Diagnosing, Treating and Preventing Prediabetes

Before developing the serious health condition of type 2 diabetes, a person will almost always have prediabetes first. But prediabetes is a condition without symptoms, meaning that many people can have it without even knowing it. Left unchecked, prediabetes can lead to full-blown type 2 diabetes, which increase the risk of heart disease and stroke. Luckily, prediabetes can be diagnosed with a simple test, and treatment can prevent many health problems and complications. Here's what you need to know to control prediabetes before it gets control of you.

Diabetes Basics

Under normal circumstances, the glucose (sugar) levels in your blood rise after you eat a meal or snack. In response, your body produces a hormone called insulin, which is needed for the body to convert the glucose in your bloodstream into usable energy. But if insulin isn’t available, or if the body isn’t using it correctly, your blood glucose will remain elevated, and that can be harmful to your body. This is a condition known as diabetes. People who have higher-than-normal blood glucose levels that aren’t quite high enough to be diagnosed as type 2 diabetes have prediabetes. In the past, individuals with prediabetes would have been considered "borderline diabetic."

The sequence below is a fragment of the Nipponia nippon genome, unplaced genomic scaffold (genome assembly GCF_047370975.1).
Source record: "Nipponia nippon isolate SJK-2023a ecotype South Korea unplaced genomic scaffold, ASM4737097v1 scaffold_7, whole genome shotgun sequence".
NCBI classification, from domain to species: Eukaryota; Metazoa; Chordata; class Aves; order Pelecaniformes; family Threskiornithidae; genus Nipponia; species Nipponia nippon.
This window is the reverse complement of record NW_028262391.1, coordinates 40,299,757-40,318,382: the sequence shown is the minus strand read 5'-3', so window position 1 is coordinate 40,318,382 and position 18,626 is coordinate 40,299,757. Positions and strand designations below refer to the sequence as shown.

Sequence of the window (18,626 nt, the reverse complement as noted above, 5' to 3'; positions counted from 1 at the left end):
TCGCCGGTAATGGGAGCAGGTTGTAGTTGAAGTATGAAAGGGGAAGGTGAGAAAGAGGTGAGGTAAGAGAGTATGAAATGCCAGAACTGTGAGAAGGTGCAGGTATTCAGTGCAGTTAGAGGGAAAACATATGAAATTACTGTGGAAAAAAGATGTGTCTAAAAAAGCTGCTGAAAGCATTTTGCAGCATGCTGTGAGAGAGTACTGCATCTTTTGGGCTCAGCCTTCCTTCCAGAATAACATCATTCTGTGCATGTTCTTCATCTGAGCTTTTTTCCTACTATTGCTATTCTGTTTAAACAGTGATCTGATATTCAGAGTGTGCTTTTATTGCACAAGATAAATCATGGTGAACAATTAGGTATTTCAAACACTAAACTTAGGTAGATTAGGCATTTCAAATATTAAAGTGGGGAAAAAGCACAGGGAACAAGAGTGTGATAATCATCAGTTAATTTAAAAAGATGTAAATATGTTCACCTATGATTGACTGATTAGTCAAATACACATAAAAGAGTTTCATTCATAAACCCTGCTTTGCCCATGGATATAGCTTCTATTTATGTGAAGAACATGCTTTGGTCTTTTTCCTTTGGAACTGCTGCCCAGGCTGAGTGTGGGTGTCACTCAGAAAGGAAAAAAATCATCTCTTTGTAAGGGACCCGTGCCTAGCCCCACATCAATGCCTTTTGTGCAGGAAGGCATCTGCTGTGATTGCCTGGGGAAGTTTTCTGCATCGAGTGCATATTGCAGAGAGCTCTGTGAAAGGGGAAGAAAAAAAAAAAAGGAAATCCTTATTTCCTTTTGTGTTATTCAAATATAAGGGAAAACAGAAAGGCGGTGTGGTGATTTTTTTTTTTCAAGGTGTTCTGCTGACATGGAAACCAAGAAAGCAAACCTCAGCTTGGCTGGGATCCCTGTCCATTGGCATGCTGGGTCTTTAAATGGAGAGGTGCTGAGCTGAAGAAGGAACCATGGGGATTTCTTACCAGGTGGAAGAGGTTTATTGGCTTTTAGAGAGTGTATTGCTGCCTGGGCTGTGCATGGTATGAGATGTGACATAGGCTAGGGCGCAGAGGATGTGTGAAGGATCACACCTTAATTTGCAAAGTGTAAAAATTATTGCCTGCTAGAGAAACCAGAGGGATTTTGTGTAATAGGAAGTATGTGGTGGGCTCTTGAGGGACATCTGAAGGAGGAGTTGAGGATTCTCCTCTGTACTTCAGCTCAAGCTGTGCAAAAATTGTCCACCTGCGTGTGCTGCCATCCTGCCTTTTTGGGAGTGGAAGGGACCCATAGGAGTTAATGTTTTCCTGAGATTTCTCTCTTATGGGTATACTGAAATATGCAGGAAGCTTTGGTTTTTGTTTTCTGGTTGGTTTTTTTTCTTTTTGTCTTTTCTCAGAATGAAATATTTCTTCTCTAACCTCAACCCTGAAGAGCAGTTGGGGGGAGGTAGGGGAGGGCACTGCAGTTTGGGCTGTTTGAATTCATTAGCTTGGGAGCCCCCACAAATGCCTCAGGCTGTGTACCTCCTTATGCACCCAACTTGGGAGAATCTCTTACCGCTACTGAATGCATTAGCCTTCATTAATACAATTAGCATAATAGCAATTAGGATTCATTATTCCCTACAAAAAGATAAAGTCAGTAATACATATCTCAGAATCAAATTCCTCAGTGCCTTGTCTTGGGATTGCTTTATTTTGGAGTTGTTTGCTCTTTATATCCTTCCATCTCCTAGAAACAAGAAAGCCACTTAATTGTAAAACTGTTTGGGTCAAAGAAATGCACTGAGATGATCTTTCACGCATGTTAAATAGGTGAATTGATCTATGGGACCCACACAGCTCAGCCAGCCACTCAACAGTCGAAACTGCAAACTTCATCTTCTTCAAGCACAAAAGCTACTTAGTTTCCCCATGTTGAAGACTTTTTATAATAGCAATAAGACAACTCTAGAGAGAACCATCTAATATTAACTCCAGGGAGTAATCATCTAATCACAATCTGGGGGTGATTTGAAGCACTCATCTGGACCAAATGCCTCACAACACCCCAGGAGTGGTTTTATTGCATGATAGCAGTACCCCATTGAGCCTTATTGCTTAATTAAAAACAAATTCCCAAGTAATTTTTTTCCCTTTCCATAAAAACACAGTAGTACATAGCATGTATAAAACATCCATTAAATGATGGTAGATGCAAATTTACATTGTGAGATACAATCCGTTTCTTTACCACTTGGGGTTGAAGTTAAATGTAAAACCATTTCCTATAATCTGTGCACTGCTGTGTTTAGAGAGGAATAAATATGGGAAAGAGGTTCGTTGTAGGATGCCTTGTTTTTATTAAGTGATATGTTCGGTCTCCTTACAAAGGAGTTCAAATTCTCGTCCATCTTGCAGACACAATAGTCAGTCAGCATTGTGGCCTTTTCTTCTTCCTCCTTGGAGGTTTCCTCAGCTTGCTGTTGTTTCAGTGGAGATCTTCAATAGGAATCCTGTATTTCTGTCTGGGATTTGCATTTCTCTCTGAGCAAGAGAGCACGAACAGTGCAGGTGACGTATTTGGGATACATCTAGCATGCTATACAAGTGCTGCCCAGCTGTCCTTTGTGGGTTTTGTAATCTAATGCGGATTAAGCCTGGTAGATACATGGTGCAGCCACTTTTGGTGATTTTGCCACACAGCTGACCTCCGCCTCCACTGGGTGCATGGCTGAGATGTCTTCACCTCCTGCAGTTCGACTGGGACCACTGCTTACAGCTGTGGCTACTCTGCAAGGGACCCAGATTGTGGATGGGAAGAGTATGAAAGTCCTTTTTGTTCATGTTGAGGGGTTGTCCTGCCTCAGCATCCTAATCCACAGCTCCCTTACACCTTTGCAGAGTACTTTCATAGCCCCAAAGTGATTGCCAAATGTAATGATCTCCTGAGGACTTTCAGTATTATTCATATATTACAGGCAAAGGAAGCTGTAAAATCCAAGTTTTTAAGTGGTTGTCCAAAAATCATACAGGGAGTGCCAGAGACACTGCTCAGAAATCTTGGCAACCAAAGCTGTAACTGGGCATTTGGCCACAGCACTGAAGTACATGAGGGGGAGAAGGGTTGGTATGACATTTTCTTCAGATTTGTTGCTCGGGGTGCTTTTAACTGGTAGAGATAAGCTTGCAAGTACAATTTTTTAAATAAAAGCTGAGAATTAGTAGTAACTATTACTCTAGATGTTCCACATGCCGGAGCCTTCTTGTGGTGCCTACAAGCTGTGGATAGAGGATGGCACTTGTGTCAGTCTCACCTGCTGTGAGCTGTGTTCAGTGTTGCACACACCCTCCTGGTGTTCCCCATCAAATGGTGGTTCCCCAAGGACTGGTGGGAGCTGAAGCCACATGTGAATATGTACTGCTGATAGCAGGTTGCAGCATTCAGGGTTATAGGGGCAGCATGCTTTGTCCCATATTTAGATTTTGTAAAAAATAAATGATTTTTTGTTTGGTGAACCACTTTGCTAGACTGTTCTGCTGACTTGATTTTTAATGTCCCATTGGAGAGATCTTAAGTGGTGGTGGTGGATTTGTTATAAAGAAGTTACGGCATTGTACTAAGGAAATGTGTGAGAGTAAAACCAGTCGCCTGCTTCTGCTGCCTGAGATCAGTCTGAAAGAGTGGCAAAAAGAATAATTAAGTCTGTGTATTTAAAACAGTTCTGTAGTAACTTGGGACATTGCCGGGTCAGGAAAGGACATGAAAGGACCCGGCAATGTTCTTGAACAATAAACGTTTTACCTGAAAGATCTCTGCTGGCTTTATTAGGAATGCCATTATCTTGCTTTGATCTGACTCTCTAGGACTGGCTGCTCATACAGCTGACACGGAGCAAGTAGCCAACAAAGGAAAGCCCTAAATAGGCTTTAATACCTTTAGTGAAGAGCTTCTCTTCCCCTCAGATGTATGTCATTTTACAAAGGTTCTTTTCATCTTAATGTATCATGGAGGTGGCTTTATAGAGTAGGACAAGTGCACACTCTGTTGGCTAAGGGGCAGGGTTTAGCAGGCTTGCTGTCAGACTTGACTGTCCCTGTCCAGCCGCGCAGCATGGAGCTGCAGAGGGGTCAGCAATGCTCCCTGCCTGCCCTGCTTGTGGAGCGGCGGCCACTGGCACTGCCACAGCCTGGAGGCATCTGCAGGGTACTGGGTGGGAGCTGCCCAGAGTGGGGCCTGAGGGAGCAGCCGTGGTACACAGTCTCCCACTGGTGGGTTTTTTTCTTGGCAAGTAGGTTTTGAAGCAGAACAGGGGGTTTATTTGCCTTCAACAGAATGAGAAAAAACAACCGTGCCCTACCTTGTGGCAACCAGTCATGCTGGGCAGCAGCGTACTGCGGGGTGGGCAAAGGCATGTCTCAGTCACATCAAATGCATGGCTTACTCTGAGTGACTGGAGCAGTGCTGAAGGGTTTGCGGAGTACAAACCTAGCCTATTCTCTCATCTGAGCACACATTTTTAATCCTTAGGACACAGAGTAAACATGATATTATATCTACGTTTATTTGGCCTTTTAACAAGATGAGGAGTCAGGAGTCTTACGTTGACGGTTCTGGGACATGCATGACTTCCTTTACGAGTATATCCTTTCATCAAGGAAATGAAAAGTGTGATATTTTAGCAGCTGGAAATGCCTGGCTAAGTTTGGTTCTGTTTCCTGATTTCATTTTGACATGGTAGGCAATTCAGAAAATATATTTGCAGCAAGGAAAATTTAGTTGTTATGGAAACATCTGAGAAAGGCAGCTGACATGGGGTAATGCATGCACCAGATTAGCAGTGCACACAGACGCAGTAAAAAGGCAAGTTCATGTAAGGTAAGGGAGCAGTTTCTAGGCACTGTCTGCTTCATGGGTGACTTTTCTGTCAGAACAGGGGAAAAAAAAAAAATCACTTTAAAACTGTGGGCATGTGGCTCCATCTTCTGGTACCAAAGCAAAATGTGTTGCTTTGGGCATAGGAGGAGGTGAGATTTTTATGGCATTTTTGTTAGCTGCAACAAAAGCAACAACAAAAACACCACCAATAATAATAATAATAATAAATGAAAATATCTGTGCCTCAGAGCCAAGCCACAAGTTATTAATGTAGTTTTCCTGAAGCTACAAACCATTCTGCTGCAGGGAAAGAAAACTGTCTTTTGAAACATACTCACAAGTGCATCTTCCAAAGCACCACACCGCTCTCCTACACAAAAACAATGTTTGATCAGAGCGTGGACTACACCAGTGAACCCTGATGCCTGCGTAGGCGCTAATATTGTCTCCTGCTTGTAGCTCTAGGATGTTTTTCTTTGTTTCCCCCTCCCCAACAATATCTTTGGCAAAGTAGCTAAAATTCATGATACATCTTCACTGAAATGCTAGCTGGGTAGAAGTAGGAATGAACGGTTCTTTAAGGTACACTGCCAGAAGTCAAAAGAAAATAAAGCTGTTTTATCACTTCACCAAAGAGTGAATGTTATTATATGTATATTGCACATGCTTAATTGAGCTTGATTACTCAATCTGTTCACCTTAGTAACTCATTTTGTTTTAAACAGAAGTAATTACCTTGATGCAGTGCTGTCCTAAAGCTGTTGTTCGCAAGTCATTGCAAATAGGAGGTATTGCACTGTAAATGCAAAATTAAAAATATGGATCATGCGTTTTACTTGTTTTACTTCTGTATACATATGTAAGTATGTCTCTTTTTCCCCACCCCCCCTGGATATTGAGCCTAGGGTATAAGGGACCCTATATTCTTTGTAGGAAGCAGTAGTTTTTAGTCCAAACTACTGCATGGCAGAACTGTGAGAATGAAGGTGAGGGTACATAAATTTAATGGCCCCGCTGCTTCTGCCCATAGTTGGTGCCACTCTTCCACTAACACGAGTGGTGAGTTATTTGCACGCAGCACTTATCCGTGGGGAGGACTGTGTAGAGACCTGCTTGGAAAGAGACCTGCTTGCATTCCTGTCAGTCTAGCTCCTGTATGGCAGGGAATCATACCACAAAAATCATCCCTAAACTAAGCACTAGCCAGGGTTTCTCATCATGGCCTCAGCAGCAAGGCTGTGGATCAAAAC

Who's at Risk?